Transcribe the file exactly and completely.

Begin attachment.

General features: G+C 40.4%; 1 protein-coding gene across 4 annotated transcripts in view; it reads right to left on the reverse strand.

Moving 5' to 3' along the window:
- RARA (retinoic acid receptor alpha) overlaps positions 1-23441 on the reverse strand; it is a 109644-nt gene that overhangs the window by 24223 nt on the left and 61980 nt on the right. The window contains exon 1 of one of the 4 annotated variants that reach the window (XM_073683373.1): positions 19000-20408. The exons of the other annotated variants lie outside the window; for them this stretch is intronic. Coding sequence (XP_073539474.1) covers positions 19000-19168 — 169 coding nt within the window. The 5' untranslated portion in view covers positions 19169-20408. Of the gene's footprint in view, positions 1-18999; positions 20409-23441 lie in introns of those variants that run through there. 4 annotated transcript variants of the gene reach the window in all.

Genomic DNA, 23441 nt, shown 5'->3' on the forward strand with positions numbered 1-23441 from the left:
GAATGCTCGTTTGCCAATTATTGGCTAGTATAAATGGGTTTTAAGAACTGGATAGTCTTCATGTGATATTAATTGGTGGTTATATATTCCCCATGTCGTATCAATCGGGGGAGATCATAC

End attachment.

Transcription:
General features: G+C 40.4%; 1 protein-coding gene across 4 annotated transcripts in view; it reads right to left on the reverse strand.

Moving 5' to 3' along the window:
- RARA (retinoic acid receptor alpha) overlaps positions 1-23441 on the reverse strand; it is a 109644-nt gene that overhangs the window by 24223 nt on the left and 61980 nt on the right. The window contains exon 1 of one of the 4 annotated variants that reach the window (XM_073683373.1): positions 19000-20408. The exons of the other annotated variants lie outside the window; for them this stretch is intronic. Coding sequence (XP_073539474.1) covers positions 19000-19168 — 169 coding nt within the window. The 5' untranslated portion in view covers positions 19169-20408. Of the gene's footprint in view, positions 1-18999; positions 20409-23441 lie in introns of those variants that run through there. 4 annotated transcript variants of the gene reach the window in all.

Genomic DNA, 23441 nt, shown 5'->3' on the forward strand with positions numbered 1-23441 from the left:
GAATGCTCGTTTGCCAATTATTGGCTAGTATAAATGGGTTTTAAGAACTGGATAGTCTTCATGTGATATTAATTGGTGGTTATATATTCCCCATGTCGTATCAATCGGGGGAGATCATAC